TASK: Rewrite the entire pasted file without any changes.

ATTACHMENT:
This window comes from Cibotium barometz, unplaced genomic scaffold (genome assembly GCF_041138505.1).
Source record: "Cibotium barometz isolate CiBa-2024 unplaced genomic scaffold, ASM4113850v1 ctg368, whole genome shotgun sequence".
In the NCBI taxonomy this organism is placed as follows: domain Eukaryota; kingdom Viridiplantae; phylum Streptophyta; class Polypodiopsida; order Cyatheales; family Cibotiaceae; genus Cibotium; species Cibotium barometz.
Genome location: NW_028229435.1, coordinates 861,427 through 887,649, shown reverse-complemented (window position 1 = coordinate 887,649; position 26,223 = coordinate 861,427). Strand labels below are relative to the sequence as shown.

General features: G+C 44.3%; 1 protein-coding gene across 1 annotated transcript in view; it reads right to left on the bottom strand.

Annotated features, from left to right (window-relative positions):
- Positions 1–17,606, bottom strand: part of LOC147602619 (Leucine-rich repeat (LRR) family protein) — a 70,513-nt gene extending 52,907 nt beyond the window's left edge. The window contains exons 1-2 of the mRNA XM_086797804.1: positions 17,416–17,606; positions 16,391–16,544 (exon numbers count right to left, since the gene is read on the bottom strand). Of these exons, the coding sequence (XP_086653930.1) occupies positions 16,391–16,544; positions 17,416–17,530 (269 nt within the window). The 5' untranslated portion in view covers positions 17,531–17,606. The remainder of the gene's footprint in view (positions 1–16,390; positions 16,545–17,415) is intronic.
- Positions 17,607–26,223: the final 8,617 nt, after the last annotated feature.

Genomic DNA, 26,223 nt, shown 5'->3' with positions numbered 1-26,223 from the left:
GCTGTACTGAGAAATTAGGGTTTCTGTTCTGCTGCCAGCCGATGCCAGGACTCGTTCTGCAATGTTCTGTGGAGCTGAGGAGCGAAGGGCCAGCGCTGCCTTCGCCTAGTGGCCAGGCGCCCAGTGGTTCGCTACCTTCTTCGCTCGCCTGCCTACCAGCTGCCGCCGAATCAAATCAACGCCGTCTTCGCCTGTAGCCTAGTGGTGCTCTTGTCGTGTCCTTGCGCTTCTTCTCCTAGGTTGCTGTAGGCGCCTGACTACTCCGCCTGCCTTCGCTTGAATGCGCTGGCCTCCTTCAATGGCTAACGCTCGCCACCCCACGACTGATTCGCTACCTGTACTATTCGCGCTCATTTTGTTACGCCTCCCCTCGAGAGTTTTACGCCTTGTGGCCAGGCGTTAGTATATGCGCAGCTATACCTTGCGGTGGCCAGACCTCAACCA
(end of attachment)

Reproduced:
This window comes from Cibotium barometz, unplaced genomic scaffold (genome assembly GCF_041138505.1).
Source record: "Cibotium barometz isolate CiBa-2024 unplaced genomic scaffold, ASM4113850v1 ctg368, whole genome shotgun sequence".
In the NCBI taxonomy this organism is placed as follows: domain Eukaryota; kingdom Viridiplantae; phylum Streptophyta; class Polypodiopsida; order Cyatheales; family Cibotiaceae; genus Cibotium; species Cibotium barometz.
Genome location: NW_028229435.1, coordinates 861,427 through 887,649, shown reverse-complemented (window position 1 = coordinate 887,649; position 26,223 = coordinate 861,427). Strand labels below are relative to the sequence as shown.

General features: G+C 44.3%; 1 protein-coding gene across 1 annotated transcript in view; it reads right to left on the bottom strand.

Annotated features, from left to right (window-relative positions):
- Positions 1–17,606, bottom strand: part of LOC147602619 (Leucine-rich repeat (LRR) family protein) — a 70,513-nt gene extending 52,907 nt beyond the window's left edge. The window contains exons 1-2 of the mRNA XM_086797804.1: positions 17,416–17,606; positions 16,391–16,544 (exon numbers count right to left, since the gene is read on the bottom strand). Of these exons, the coding sequence (XP_086653930.1) occupies positions 16,391–16,544; positions 17,416–17,530 (269 nt within the window). The 5' untranslated portion in view covers positions 17,531–17,606. The remainder of the gene's footprint in view (positions 1–16,390; positions 16,545–17,415) is intronic.
- Positions 17,607–26,223: the final 8,617 nt, after the last annotated feature.

Genomic DNA, 26,223 nt, shown 5'->3' with positions numbered 1-26,223 from the left:
GCTGTACTGAGAAATTAGGGTTTCTGTTCTGCTGCCAGCCGATGCCAGGACTCGTTCTGCAATGTTCTGTGGAGCTGAGGAGCGAAGGGCCAGCGCTGCCTTCGCCTAGTGGCCAGGCGCCCAGTGGTTCGCTACCTTCTTCGCTCGCCTGCCTACCAGCTGCCGCCGAATCAAATCAACGCCGTCTTCGCCTGTAGCCTAGTGGTGCTCTTGTCGTGTCCTTGCGCTTCTTCTCCTAGGTTGCTGTAGGCGCCTGACTACTCCGCCTGCCTTCGCTTGAATGCGCTGGCCTCCTTCAATGGCTAACGCTCGCCACCCCACGACTGATTCGCTACCTGTACTATTCGCGCTCATTTTGTTACGCCTCCCCTCGAGAGTTTTACGCCTTGTGGCCAGGCGTTAGTATATGCGCAGCTATACCTTGCGGTGGCCAGACCTCAACCA